The German government has welcomed a declaration of deeper cooperation on climate action by the U.S. and China, and has offered to support emissions reduction efforts. In order to limit global warming to 1.5 degrees, a “rapid race to catch up in climate action is needed this decade,” said environment ministry state secretary Jochen Flasbarth. “The necessary progress must come above all from the largest emitters.”
“Our hopes lie in the fact that China is now also taking on this responsibility and wants to reduce its emissions more strongly in cooperation with the U.S.,” he said. Germany had a long history of “intensive climate and environment cooperation” with China and would be happy to “help ensure that the greenhouse gas reductions are really substantial enough to make the necessary contribution to the 1.5-degree path.”
In a surprise announcement, China and the United States vowed to work together to slow global warming. Among other things, the world’s two largest CO2 emitters intend to cooperate on regulatory frameworks and environmental standards related to reducing emissions of greenhouse gases in the 2020s, and on curbing emissions of methane, a very potent greenhouse gas. Observers were split as to whether the declaration would help to ensure an ambitious outcome at the Glasgow conference or was designed to deflect from other issues and too vague to ensure tangible action.
Also read the CLEW dossier "Cooperation vs competition: How EU-China relations shape fight against climate change".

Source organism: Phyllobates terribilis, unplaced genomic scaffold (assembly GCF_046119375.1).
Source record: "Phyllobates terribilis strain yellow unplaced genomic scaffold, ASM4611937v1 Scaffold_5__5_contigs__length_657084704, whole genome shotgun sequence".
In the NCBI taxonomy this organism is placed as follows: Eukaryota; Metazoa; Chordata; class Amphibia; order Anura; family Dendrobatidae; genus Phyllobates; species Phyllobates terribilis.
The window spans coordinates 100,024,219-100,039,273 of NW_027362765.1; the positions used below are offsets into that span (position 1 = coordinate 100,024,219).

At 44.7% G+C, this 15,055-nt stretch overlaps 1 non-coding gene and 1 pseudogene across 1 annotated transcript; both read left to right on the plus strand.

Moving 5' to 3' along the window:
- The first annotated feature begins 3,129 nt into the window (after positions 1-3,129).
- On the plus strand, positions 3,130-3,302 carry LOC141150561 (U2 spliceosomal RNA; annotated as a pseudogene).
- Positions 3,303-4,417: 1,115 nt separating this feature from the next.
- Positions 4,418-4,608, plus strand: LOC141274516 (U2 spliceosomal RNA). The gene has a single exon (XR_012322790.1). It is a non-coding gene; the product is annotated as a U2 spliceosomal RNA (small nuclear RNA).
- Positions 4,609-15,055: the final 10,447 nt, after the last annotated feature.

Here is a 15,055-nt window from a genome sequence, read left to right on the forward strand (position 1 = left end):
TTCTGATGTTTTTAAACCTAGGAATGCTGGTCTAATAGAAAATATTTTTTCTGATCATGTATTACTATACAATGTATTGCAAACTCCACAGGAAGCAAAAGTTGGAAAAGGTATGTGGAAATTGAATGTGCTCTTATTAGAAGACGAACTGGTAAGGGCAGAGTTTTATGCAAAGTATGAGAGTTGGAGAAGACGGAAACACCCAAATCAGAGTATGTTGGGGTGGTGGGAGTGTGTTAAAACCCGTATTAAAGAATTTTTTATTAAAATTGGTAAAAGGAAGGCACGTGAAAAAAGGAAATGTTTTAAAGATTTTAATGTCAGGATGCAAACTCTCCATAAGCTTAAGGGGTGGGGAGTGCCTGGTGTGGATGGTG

Analysts call on EU to up its game as COP26 enters final stretch
The European Union has to take on a more active role in the negotiations at the UN climate summit, said policy analysts from the think tank European Council on Foreign Relations (ECFR). “As COP26 draws to a close, the moment for the EU’s climate leadership begins,” said Susi Dennison, head of the ECFR’s European power programme. The EU should use the power of its market and its investments abroad to push countries for more action, she added. However, the bloc is not yet a geopolitical force equal to the U.S. – one that can credibly threaten to use all aspects of its economic power to reinforce its position in international negotiations, she said. Instead, “European climate power comes from a capacity to enact change at a more practical level, through the EU’s interactions with countries of all kinds.”
NGOs have criticised that the EU has become invisible in the talks, but German environment minister Svenja Schulze told Journalists that the EU was a motor for progressive climate action and a strong presence in the negotiations.
Mats Engström, visiting fellow at ECFR, said the EU has a role to play in bridging “the North-South trust gap”. “Such action should include further upscaling of climate financing, strengthening green tech cooperation, and promoting low-carbon infrastructure,” he said.